COHEN SILVER: We conducted some research showing - that did show that individuals who found religion as helpful in the aftermath of the attacks saw that as beneficial. And in fact they experienced more positive emotion over the years afterwards. Of course that doesn't mean that we should impose that on others, but we did see that those individuals who were more religious, who reported being more spiritual, did find that to be helpful, and they did adjust better over time.

GALEA: Ira, I would jump in for a second and agree with Dr. Cammarata that sometimes in the discussion around post-traumatic growth, we have - it has been confused with thinking that post-traumatic growth is a balm against post-traumatic stress disorder. And that is not the case. Research shows clearly - I'm in agreement with what both Dr. Cammarata and Dr. Silver have said, that there are - that there is evidence that there is a positive social good that emerges for some people from these events.

However, that does not mitigate the post-traumatic stress disorder that the bulk of people have. I think there are two different axes. I think some people do find meaning. I think these large-scale events do have a positive effect on some aspects of social bonding and on shifting social norms to the positive. But it doesn't minimize the potential harm that does occur to a substantial minority of the population that merits attention.

COHEN SILVER: I completely agree with that point.

FLATOW: Mm-hmm. 1-800-989-8255. Dr. Galea, let me ask you about - do these mental health effects, are they related to possible physical effects?

GALEA: Yeah. It's a terrific question. I think they are. The evidence suggests that they are. And increasingly, we are beginning to realize that. The - we are beginning to realize, increasingly, that the symptoms that I described, what we call, let's say, post-traumatic stress disorder, are not symptoms in isolation. They reflect an underlying pathophysiologic mechanism likely, in some respects, mediated by immune function that also is associated with the development of other disorders, including autoimmune disorders, for example, and cardiovascular disorders.

So we know that mental disorders and physical disorders after trauma go together. And, increasingly, we are beginning to realize that these are not two separate streams of research. They are representing different manifestations of the same spectrum of pathophysiology. And this is an important realization for us, because it won't direct us to finding the cause, and also, from a clinical point of view, I think helps us realize that when a patient presents - after a traumatic event, let's say with PTSD - she may well be at a greater risk of physical disorder.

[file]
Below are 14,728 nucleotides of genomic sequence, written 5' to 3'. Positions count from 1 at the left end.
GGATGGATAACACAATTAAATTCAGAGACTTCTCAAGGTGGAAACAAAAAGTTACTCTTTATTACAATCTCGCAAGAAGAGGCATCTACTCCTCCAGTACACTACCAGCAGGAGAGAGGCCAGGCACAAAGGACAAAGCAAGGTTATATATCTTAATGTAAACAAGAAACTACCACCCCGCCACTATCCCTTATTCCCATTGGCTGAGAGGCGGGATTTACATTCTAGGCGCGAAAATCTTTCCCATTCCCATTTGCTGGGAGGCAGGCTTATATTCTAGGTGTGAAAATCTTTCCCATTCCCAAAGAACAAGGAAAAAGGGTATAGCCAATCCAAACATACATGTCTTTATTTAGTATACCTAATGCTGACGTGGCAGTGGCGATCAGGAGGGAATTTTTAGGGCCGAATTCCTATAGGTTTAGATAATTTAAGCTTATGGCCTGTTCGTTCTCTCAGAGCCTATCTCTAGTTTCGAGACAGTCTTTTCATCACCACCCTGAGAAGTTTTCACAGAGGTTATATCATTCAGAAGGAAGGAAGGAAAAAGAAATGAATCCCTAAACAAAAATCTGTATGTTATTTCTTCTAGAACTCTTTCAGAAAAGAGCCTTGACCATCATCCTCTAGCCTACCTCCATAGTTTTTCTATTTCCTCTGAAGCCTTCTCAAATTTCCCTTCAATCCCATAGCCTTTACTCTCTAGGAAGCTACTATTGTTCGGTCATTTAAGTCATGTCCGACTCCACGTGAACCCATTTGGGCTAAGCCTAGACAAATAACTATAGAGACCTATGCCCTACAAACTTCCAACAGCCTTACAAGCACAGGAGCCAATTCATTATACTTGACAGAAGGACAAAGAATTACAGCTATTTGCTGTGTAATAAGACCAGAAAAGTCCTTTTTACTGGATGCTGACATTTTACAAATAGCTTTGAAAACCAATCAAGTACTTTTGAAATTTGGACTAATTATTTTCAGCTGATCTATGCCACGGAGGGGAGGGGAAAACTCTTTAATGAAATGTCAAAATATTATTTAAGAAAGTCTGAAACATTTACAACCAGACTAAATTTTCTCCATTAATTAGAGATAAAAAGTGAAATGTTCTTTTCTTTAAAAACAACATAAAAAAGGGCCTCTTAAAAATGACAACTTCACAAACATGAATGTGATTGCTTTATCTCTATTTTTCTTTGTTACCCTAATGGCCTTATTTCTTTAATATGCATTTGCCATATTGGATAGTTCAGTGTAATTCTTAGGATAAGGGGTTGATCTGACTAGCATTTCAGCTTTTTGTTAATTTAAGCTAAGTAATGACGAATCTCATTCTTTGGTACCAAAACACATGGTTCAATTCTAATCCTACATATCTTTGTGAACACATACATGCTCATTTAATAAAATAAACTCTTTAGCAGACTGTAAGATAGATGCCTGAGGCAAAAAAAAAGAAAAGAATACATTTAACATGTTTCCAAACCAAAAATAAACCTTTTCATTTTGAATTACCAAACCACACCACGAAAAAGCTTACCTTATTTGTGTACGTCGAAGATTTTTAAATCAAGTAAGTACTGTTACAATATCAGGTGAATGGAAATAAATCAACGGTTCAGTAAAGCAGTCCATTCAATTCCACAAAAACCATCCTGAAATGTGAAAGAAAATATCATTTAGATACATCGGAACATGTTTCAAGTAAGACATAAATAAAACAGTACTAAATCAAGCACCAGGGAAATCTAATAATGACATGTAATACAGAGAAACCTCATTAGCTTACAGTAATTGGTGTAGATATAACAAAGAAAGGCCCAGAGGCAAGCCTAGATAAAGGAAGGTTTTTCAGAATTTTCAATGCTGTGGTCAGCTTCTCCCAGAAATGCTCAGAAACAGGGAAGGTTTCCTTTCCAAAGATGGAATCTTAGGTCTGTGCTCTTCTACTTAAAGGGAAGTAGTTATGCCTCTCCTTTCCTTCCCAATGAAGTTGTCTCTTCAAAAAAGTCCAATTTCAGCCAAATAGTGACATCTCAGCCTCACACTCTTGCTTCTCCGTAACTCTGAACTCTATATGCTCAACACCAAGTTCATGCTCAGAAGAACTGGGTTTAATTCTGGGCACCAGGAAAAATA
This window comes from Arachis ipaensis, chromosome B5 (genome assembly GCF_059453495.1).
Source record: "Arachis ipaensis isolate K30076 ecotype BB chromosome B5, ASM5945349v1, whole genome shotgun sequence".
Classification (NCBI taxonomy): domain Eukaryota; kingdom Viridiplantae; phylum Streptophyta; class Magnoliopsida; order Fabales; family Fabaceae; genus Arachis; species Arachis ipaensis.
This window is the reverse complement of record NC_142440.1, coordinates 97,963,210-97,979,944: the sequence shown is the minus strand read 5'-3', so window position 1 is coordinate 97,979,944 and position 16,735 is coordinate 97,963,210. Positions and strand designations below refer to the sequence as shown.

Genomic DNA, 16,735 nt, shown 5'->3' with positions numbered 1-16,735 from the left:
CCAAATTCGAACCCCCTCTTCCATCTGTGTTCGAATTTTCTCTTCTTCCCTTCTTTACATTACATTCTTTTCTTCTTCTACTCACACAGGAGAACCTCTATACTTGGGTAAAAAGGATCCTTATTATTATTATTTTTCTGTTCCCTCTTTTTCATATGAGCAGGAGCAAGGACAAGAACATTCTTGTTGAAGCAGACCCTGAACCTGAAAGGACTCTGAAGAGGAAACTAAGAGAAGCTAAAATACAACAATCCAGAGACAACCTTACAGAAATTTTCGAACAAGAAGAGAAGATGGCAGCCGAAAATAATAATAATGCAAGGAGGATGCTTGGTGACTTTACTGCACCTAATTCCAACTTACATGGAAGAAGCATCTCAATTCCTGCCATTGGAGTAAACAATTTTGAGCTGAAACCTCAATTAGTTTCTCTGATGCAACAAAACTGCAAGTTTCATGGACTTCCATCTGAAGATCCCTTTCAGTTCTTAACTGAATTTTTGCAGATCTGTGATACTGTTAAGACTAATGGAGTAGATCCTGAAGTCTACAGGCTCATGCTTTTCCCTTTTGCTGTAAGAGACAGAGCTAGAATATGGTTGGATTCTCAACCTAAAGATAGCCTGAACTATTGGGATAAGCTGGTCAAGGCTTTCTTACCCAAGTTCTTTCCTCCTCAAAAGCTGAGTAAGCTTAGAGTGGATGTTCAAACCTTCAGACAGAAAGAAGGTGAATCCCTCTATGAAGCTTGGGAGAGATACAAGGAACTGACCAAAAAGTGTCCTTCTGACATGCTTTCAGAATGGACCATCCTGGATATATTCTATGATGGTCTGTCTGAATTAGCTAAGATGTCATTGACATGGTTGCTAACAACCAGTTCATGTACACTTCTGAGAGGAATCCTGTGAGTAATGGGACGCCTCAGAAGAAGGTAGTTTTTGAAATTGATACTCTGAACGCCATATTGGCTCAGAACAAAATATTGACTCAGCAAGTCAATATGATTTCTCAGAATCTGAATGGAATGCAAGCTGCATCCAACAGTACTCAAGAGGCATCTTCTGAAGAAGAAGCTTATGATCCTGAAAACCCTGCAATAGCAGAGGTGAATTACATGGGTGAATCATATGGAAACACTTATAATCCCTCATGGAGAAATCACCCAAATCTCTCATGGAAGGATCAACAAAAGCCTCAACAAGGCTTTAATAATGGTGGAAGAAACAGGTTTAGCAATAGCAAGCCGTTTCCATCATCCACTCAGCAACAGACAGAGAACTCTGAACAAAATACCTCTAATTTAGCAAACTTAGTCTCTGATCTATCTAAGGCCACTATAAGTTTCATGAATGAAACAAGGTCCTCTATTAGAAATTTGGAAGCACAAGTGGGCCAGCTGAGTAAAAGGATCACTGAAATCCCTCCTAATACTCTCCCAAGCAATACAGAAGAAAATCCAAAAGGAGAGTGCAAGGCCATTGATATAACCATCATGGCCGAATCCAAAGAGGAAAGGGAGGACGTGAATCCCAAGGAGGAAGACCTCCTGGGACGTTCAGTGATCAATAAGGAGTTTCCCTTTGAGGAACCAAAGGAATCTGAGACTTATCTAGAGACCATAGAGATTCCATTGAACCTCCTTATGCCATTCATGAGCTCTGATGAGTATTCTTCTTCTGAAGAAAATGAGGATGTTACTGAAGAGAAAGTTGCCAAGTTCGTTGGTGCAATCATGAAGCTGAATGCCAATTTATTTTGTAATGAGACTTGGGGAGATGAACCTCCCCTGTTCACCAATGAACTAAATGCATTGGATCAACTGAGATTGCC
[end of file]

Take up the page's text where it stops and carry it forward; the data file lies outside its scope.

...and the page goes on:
And, conversely, if a patient presents to an emergency department with reports of, let's say, an asthma attack after a traumatic event, that kind of - that patient is at a substantially higher risk of PTSD.

FLATOW: Hmm. And possibly, could depression be involved here, too?

GALEA: Well, depression and PTSD after traumatic events frequently go together. In fact, it is a minority of PTSD patients, after these kinds of events, who do not also have some other psychopathology, with depression being most common, followed by use of substances, typically alcohol. So there are these complexes of what we call comorbidity, both with a number of mental disorders going together, as well as with mental disorders and physical disorders going together.

FLATOW: In the few moments I have left here, I want to ask - just throw out this question, and you're all welcome to answer it, and that is: What about the future? What do we need to know more about? And what should we be studying?

GALEA: Well, I'll tell you my two cents. I think we are - as we become more sophisticated in understanding the consequences of trauma, we are getting better at combining the impact of context of what happens outside us, the trauma and the biology that explains the symptoms that are happening. I think we are getting better, and we need to get better at understanding how trauma gets under the skin so we can understand the social processes and the biologic processes together. And I think that will lead us to a clearer sense of the nature of these disorders, of course, so that we may intervene and make them better.

COHEN SILVER: I think we need to do more research to identify what kinds of interventions might be most helpful for different aspects of the population. We heard, in some of the callers, people were highlighting that there have been workers that perhaps have been understudied relative to firefighters and recovery workers. We need to see how we might best treat individuals who encountered these kinds of traumas as part of their daily work activities, in addition to individuals who suffer direct loss and in addition to the more general population who may merely witness these kinds of events on the television screen.

CAMMARATA: I hope to see a continuation of studies in PTSD and the pathology that's related to trauma, but at the same time, to not ignore the resilience of these survivors.

FLATOW: Mm-hmm. Well, I want to thank you all for taking time to join us today. Roxanne Cohen Silver of the UC Irvine, Sandro Galea of Columbia, Claire Cammarata of NYU School of Social Work, and Patricia Watson at Dartmouth Medical School, thank you for taking time to be with us today.

WATSON: Thank you.

GALEA: Sure.

CAMMARATA: Thank you.

COHEN SILVER: Thank you very much.